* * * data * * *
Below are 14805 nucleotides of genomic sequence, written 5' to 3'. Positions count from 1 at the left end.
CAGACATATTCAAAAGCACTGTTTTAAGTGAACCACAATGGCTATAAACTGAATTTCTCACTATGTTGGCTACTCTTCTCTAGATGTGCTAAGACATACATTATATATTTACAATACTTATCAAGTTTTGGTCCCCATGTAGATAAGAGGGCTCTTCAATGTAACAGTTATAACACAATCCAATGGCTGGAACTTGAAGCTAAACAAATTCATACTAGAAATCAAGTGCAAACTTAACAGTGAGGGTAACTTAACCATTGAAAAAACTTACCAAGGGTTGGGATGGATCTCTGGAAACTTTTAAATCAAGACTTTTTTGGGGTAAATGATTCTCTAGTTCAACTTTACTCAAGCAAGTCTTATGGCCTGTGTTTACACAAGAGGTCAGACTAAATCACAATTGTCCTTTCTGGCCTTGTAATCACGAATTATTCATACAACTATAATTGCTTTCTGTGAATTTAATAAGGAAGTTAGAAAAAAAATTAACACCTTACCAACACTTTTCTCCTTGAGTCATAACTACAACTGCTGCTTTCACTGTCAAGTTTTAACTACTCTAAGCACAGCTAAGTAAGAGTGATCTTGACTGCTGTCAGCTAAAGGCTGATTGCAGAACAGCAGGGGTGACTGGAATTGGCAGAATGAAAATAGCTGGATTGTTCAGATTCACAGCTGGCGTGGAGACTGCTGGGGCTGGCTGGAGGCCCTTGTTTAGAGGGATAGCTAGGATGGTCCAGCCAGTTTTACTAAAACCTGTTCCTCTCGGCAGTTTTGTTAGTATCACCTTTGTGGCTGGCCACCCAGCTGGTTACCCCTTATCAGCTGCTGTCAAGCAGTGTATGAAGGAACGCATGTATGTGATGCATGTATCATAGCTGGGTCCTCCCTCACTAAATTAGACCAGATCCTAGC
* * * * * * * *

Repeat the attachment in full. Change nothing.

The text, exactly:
Below are 14805 nucleotides of genomic sequence, written 5' to 3'. Positions count from 1 at the left end.
CAGACATATTCAAAAGCACTGTTTTAAGTGAACCACAATGGCTATAAACTGAATTTCTCACTATGTTGGCTACTCTTCTCTAGATGTGCTAAGACATACATTATATATTTACAATACTTATCAAGTTTTGGTCCCCATGTAGATAAGAGGGCTCTTCAATGTAACAGTTATAACACAATCCAATGGCTGGAACTTGAAGCTAAACAAATTCATACTAGAAATCAAGTGCAAACTTAACAGTGAGGGTAACTTAACCATTGAAAAAACTTACCAAGGGTTGGGATGGATCTCTGGAAACTTTTAAATCAAGACTTTTTTGGGGTAAATGATTCTCTAGTTCAACTTTACTCAAGCAAGTCTTATGGCCTGTGTTTACACAAGAGGTCAGACTAAATCACAATTGTCCTTTCTGGCCTTGTAATCACGAATTATTCATACAACTATAATTGCTTTCTGTGAATTTAATAAGGAAGTTAGAAAAAAAATTAACACCTTACCAACACTTTTCTCCTTGAGTCATAACTACAACTGCTGCTTTCACTGTCAAGTTTTAACTACTCTAAGCACAGCTAAGTAAGAGTGATCTTGACTGCTGTCAGCTAAAGGCTGATTGCAGAACAGCAGGGGTGACTGGAATTGGCAGAATGAAAATAGCTGGATTGTTCAGATTCACAGCTGGCGTGGAGACTGCTGGGGCTGGCTGGAGGCCCTTGTTTAGAGGGATAGCTAGGATGGTCCAGCCAGTTTTACTAAAACCTGTTCCTCTCGGCAGTTTTGTTAGTATCACCTTTGTGGCTGGCCACCCAGCTGGTTACCCCTTATCAGCTGCTGTCAAGCAGTGTATGAAGGAACGCATGTATGTGATGCATGTATCATAGCTGGGTCCTCCCTCACTAAATTAGACCAGATCCTAGC